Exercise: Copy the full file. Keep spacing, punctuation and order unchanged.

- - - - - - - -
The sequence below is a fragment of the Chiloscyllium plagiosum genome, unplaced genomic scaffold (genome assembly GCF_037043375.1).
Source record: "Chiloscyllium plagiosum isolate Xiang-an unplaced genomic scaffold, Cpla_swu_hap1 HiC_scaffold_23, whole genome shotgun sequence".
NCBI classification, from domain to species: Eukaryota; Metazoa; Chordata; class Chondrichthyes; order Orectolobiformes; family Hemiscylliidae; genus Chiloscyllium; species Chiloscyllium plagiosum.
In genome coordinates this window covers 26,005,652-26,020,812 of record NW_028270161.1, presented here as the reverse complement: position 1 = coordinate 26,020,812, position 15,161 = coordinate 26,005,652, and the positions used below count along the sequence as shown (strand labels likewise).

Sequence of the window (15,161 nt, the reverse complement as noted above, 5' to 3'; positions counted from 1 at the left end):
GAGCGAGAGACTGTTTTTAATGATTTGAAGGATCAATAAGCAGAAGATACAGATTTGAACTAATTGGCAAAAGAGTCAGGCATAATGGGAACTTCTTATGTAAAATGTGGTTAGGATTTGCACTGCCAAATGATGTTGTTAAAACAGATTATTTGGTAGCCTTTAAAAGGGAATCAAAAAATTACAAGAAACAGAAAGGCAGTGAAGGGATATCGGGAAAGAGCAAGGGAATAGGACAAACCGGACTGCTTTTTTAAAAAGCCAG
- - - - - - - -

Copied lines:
The sequence below is a fragment of the Chiloscyllium plagiosum genome, unplaced genomic scaffold (genome assembly GCF_037043375.1).
Source record: "Chiloscyllium plagiosum isolate Xiang-an unplaced genomic scaffold, Cpla_swu_hap1 HiC_scaffold_23, whole genome shotgun sequence".
NCBI classification, from domain to species: Eukaryota; Metazoa; Chordata; class Chondrichthyes; order Orectolobiformes; family Hemiscylliidae; genus Chiloscyllium; species Chiloscyllium plagiosum.
In genome coordinates this window covers 26,005,652-26,020,812 of record NW_028270161.1, presented here as the reverse complement: position 1 = coordinate 26,020,812, position 15,161 = coordinate 26,005,652, and the positions used below count along the sequence as shown (strand labels likewise).

Sequence of the window (15,161 nt, the reverse complement as noted above, 5' to 3'; positions counted from 1 at the left end):
GAGCGAGAGACTGTTTTTAATGATTTGAAGGATCAATAAGCAGAAGATACAGATTTGAACTAATTGGCAAAAGAGTCAGGCATAATGGGAACTTCTTATGTAAAATGTGGTTAGGATTTGCACTGCCAAATGATGTTGTTAAAACAGATTATTTGGTAGCCTTTAAAAGGGAATCAAAAAATTACAAGAAACAGAAAGGCAGTGAAGGGATATCGGGAAAGAGCAAGGGAATAGGACAAACCGGACTGCTTTTTTAAAAAGCCAG